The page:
Jeff: "Uhhhhh, there's a bison in the parking lot."
As we had entered Yellowstone, we were handed a small flyer that read:





ole! opa! horchata!

There is a comical picture of a tourist being gored by a buffalo, the impact sending his baseball cap and camera flying. To me, this hammers home a message. I do not want to be gored. We scootch around the other side of the parking lot while the bison checks cars to see if they're unlocked. Many people just remain on the boardwalk, looking alternately at the roiling water and the buffalo. I know, call me crazy, but I wouldn't want to be trapped between a pool of boiling water and an "unpredictable" animal that weighs a ton. These people are taking pictures. The buffalo saunters onto the boardwalk, a slow, sauve stagger, and disappears over a low hill. It seems like we were the only people to take cover, silly us! Just a funny ole' buffalo.

After we get back in the SUV, we encounter a free-roamin' bison scratching its head with its rear leg. I continue reading the Yellowstone newspaper.

Jeff: "If you are attacked by a trout, assume the fetal position."
Scott: "It does NOT say that."
Now, another bison is in the opposite lane, drooling and blocking traffic. On our side, as well; for some reason, the truck two vehicles up from us has decided to stop. A moron with a "Party 'til She's Cute" t-shirt gets out of the van in front of us with a video camera. I hope to see him shortly on a "Rescue 911" segment.

Bison drools. Moron films. Cinema fuckin' veritae. Busload of tourists on side of road. Another moron stops, causing massive traffic backups. "Move along please. Experience the bison in its natural environment or sammiched betwixt bread. Thank you." More people exit cars. Finally, someone cuts through the bison groupies, and we tag along, crossing our fingers that the drooly bison doesn't ram our rental SUV. As it turns out, the truck that was blocking our way had Massachusetts plates.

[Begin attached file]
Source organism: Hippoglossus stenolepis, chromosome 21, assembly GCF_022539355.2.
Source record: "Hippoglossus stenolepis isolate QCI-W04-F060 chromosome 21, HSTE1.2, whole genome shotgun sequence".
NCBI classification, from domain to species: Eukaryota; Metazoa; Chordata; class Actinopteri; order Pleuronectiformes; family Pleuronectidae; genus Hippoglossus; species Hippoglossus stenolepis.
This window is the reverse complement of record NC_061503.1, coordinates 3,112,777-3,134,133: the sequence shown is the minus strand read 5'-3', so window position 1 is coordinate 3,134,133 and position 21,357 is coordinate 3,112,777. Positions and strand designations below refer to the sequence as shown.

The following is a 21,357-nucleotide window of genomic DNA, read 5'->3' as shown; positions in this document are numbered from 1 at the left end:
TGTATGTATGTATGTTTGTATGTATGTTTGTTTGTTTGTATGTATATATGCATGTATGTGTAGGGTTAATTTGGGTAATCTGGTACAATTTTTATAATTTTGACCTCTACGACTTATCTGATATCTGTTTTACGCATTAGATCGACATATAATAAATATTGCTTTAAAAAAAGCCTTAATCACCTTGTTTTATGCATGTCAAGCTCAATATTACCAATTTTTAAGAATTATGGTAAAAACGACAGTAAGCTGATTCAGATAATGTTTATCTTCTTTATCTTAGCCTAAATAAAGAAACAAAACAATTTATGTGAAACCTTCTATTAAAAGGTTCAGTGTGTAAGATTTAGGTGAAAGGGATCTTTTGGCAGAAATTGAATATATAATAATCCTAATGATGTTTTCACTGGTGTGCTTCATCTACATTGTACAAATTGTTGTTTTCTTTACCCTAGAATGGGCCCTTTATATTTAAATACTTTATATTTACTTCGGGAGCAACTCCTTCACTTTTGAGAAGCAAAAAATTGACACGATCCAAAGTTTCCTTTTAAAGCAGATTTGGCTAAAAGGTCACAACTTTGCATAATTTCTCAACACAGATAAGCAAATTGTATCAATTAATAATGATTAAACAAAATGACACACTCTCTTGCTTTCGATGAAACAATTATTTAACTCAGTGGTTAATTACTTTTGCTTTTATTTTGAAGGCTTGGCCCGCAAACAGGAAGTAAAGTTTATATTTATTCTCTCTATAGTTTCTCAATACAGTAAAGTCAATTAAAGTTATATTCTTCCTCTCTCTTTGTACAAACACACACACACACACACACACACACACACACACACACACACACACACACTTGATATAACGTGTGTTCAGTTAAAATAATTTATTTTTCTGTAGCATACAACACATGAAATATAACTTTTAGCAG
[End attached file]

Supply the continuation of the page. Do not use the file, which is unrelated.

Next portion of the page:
Scott: "That explains it. They don't have bison in Massachusetts!"
We pulled into registration at about 8:45pm, the camp was full, but wehad reservations because we were prepared. Our campsite is large, but all tilted crazy-like. Mystery Campspot! Scott's never camped before, and is amazed how E-Z the tent is assembled. Elastic cord goes through each set of the four main poles; to assemble, you just gyrate the hell outta them like freakin' Jackie Chan. "WoooooaaAAAAAA! -clik- YA! -clik clik- HiYA! -clik-"

Idyllic setting of Dumbass Cook-off Fall Classic

We need food, and there's a huge camp mall complex about 500 yards from our tent. You need wine, camping supplies, groceries, beer, espresso? Come on in. Want to eat at our diner? No problem. Souvenirs? Tons. So much for roughing it.

Arriving back at camp, we got the campfire going - after it died out twice. "If it does that again, we're eating at the diner." Scott starts cooking his burger. It takes forever to finish. Mine next! It trundles along, singing a little happy frozen burger song, then the fire licks over the side of the pan. WHOOSH! Grease fire! Instant burger! We take an intense interest in this new, kick-ass cooking technique, implementing it for our second burger-go-round. WHOOSH! WHOOSH! After dinner, we change clothes, for two reasons: it's getting cold, and Yellowstone literature recommends changing out of clothes you prepared/ate food in to avoid attracting happy bears.

thirty buck fine if you leave some snack cakes lying around. the government is just trying to protect you.

I'm not sure many people bothered; I can see the bison-gawkers slathering peanut butter and Ho-Hos all over their clothes before retiring for the evening, but that's just me.